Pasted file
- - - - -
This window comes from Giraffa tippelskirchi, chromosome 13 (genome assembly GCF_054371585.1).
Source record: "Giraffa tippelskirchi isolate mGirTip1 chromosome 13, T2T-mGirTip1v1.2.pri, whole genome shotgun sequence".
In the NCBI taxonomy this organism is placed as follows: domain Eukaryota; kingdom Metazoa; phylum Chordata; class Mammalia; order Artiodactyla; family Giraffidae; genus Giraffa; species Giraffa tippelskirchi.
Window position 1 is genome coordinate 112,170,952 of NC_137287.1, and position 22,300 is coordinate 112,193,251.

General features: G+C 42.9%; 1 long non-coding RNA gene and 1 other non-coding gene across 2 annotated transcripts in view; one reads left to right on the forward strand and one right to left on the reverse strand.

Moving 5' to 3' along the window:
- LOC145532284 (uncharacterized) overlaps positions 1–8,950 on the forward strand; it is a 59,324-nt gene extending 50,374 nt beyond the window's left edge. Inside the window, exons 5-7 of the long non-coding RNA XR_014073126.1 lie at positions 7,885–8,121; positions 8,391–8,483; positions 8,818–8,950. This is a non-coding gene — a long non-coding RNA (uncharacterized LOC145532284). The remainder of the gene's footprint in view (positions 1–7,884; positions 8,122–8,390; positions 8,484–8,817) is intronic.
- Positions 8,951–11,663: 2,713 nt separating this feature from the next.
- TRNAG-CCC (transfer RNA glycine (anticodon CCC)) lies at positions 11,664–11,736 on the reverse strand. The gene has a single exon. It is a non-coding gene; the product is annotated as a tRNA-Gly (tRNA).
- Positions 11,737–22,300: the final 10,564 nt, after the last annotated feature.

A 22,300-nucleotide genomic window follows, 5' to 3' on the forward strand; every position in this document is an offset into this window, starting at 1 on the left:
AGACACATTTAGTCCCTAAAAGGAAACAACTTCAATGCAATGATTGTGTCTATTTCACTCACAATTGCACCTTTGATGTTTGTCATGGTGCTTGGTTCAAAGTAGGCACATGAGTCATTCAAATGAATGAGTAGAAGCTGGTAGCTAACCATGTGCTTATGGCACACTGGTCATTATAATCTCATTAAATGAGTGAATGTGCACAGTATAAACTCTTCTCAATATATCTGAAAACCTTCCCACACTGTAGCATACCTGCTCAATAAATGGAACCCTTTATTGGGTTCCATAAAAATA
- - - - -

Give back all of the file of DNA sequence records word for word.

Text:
This window comes from Giraffa tippelskirchi, chromosome 13 (genome assembly GCF_054371585.1).
Source record: "Giraffa tippelskirchi isolate mGirTip1 chromosome 13, T2T-mGirTip1v1.2.pri, whole genome shotgun sequence".
In the NCBI taxonomy this organism is placed as follows: domain Eukaryota; kingdom Metazoa; phylum Chordata; class Mammalia; order Artiodactyla; family Giraffidae; genus Giraffa; species Giraffa tippelskirchi.
Window position 1 is genome coordinate 112,170,952 of NC_137287.1, and position 22,300 is coordinate 112,193,251.

General features: G+C 42.9%; 1 long non-coding RNA gene and 1 other non-coding gene across 2 annotated transcripts in view; one reads left to right on the forward strand and one right to left on the reverse strand.

Moving 5' to 3' along the window:
- LOC145532284 (uncharacterized) overlaps positions 1–8,950 on the forward strand; it is a 59,324-nt gene extending 50,374 nt beyond the window's left edge. Inside the window, exons 5-7 of the long non-coding RNA XR_014073126.1 lie at positions 7,885–8,121; positions 8,391–8,483; positions 8,818–8,950. This is a non-coding gene — a long non-coding RNA (uncharacterized LOC145532284). The remainder of the gene's footprint in view (positions 1–7,884; positions 8,122–8,390; positions 8,484–8,817) is intronic.
- Positions 8,951–11,663: 2,713 nt separating this feature from the next.
- TRNAG-CCC (transfer RNA glycine (anticodon CCC)) lies at positions 11,664–11,736 on the reverse strand. The gene has a single exon. It is a non-coding gene; the product is annotated as a tRNA-Gly (tRNA).
- Positions 11,737–22,300: the final 10,564 nt, after the last annotated feature.

A 22,300-nucleotide genomic window follows, 5' to 3' on the forward strand; every position in this document is an offset into this window, starting at 1 on the left:
AGACACATTTAGTCCCTAAAAGGAAACAACTTCAATGCAATGATTGTGTCTATTTCACTCACAATTGCACCTTTGATGTTTGTCATGGTGCTTGGTTCAAAGTAGGCACATGAGTCATTCAAATGAATGAGTAGAAGCTGGTAGCTAACCATGTGCTTATGGCACACTGGTCATTATAATCTCATTAAATGAGTGAATGTGCACAGTATAAACTCTTCTCAATATATCTGAAAACCTTCCCACACTGTAGCATACCTGCTCAATAAATGGAACCCTTTATTGGGTTCCATAAAAATA